Life Stories: Biographies of Remarkable Women

Pacific LadyPacific Lady: The First Woman to Sail Solo Across the Pacific Ocean by Sharon Sites Adams, with Karen J. Coates
Coates recounts the ocean crossing and stormy personal life of a brave pioneer, Oregon native Sharon Sites Adams, who in 1965 was the first woman to sail alone from the mainland U.S. to Hawaii.

The Road from Coorain by Jill Ker Conway
Conway, the first woman president of prestigious Smith College, relates the journey from her isolated Australian outback childhood to her forays into American education, with honesty, insight and humor.

Don’t Let’s Go To the Dogs Tonight: An African Childhood by Alexandra Fuller
This story of a white woman’s African childhood, shaped by racial struggles, is told with vibrant affection, revealing a rarely-seen world of family joy in the midst of turbulent national events.

Galileo’s Daughter: A Historical Memoir of Science, Faith and Love by Dava Sobel
Sobel excels in making the dusty past come alive, and this poignant tale of a daughter’s devotion to her embattled father highlights their loving humanity as well as the tumultuous times in which they lived.

Lipstick Jihad: A Memoir of Growing Up Iranian in America and American in Iran by Azadeh Moaveni
Time magazine reporter Moaveni feels torn between Californian and Iranian cultures as she learns about her heritage and herself while on assignment in Tehran.

Mockingbird: A Portrait of Harper Lee by Charles J. Shields
Given Lee’s extreme reserve, Shields does a remarkable job of painting a detailed and illuminating picture of the beloved author, from her childhood inspirations to her celebrated work with Truman Capote.

        ~ Misha & Ann, Central

Women on the Water

SailingThe first voice came to me as we anchored in the peaceful silence of Squirrel Cove, B. C.   In The Curve of Time, Wylie Blanchet’s classic Northwest boating  story of the remote boating community of British Columbia in the 1930’s, she was telling me of the summers long ago when she took her five children exploring the waters on the inside of Vancouver Island and the West Coast of British Columbia.  She talked to me of the daily common adventures with rough water, difficult anchorages, wild animals, wild children and the ghosts she had seen in this very same spot.

After years of watching from the shore, I had the  opportunity to join the boating community.  Exploring the beautiful waters of our Pacific Northwest naturally has led to exploring the writings of women boaters.  If you’ve ever dreamed of escaping your land locked life for the freedom, adventure and self-discovery of life on the water, these are stories by women who have done just that.  The unique voices blend with bravery, humor and insight to underscore the observation by Cathy Converse in Following the Curve of Time, “Cruising teaches humility, and the elements caution against impatience and flippancy.”   There’s a great many wonderful women on the water choices, so I’ve keep my list of recommendations to those with a Pacific LadyPacific Northwest connection.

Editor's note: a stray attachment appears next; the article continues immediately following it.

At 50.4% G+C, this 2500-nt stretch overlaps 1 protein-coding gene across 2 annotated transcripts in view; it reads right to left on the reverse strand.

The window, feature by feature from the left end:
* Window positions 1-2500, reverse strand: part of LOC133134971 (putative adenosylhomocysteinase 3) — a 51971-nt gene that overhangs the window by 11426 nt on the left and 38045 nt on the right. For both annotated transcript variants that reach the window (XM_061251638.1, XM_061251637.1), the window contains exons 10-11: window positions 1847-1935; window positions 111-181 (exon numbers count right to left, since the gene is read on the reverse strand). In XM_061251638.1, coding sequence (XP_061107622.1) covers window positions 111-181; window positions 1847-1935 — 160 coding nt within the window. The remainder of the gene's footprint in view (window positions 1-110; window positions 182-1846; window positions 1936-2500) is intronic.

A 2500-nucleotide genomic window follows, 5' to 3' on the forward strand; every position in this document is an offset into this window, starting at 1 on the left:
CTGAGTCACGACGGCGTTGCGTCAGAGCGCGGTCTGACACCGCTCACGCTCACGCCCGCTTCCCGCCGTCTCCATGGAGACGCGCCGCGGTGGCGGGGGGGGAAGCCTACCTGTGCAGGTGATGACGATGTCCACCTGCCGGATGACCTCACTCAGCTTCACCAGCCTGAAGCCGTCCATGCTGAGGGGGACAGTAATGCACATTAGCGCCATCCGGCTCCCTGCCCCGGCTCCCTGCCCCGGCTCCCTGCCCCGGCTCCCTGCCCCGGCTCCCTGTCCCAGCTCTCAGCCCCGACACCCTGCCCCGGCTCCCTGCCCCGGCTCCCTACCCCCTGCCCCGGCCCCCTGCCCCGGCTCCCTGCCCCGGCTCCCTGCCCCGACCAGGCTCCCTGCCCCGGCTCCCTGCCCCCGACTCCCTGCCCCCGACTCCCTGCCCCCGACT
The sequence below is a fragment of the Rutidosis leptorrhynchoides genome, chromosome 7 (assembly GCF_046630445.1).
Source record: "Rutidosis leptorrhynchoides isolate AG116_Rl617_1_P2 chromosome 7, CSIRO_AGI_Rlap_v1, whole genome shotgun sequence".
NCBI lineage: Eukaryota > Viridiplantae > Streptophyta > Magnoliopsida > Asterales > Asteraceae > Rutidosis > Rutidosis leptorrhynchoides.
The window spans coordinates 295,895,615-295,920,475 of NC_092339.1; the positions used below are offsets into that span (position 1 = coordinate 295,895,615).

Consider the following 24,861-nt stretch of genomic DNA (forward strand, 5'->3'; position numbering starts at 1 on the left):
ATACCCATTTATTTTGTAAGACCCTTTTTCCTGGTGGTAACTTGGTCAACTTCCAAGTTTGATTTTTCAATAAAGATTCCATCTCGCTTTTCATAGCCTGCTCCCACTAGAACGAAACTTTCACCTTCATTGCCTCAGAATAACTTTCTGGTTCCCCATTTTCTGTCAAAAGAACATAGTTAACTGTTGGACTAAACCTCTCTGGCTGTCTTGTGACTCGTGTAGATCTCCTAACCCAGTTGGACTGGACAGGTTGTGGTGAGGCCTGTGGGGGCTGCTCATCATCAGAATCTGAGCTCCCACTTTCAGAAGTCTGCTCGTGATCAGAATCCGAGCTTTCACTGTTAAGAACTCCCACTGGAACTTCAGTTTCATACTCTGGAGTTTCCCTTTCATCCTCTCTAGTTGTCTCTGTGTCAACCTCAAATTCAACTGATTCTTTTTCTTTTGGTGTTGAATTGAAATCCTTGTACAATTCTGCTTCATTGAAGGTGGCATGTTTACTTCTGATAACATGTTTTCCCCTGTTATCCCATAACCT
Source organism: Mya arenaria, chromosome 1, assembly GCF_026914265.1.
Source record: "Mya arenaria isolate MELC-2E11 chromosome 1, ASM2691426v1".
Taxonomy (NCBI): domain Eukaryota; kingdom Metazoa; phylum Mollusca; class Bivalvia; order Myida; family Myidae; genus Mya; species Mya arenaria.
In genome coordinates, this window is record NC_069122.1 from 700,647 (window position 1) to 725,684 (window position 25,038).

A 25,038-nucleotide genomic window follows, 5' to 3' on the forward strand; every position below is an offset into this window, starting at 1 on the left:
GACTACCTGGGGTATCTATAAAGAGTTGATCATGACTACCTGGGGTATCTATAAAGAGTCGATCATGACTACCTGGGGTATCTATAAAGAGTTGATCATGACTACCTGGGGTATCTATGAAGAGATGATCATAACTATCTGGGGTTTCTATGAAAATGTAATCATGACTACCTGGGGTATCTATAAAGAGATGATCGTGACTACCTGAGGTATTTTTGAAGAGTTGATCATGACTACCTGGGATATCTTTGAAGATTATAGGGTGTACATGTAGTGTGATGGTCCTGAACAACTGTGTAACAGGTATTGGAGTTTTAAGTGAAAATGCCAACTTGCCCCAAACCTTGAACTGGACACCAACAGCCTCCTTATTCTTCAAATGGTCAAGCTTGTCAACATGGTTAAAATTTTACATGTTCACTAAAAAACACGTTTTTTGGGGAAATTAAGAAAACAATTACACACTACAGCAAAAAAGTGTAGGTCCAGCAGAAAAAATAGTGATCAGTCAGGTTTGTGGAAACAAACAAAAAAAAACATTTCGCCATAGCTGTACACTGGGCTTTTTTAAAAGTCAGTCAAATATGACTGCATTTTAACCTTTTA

Pacific Lady by Sharon Sites Adam (currently living in Portland, OR)  is the facinating tale of the voyage of the first woman to sail alone across the Pacific Ocean.

 Back Under Sail Back under Sail: Recovering the Spirit of Adventure by Magael Scherer is the  story of the Seattle author’s experience of a 5-day race in Alaska to heal from a nearly fatal rape three years earlier that stole her sense of freedom and adventure.

If the Shoe FitsIf the Shoe Fits: the Adventures of a Reluctant Boatfrau by Rae Ellen Lee is her account of how she and her husband a vacation in the Virgin Islands then leave Montana to become live-aboards in Bellingham, Washington.  With honesty and humor she recounts the shake  down period with both the boat and their relationship.

Deep Water Passage Deep Water Passage  by Ann Linnea, current Whidbey Island resident, tells the story of Linnea’s physical and spiritual quest to circumnavigate Lake Superior by kayak at age 43.visionswild

 Visions of the Wild by Maria Coffey is the  beautifully illustrated (with photographs by her husband) work that recounts the couple’s circumnavigation of Vancouver Island by kayak.

Red Sky in Mourning Red Sky in Mourning by Tami Oldham Ashcraft, now living in the San Juan Islands, is her true story of surviving 41 days alone at sea after her boat dismasted.  

            ~    Christine F, Central Library

Women of the Seattle Fire Department


Women fire fighters-Washington (State)- Seattle-Recruiting Poster-1978


beers_portrait_med1What’s it like being a pioneer?  Just ask Bonnie Beers.

Here’s your opportunity.  Beers, the first woman hired as a fire fighter for the Seattle Fire Department will be speaking on March 24th at 2:00 p.m. in the Bertha Knight Landes Room of City Hall.

The Seattle Municipal Archives has created a terrific online exhibit, “Strength & Stamina: Women in the Seattle Fire Department.” 

Lest you believe times must have surely changed a great deal since Beers joined the SFD,  this report from Cornell University, will enlighted you. While Seattle does have a higher than average percentage of women fire fighters (9%) on the job, the national average is still just 2.5%. ~ Carol L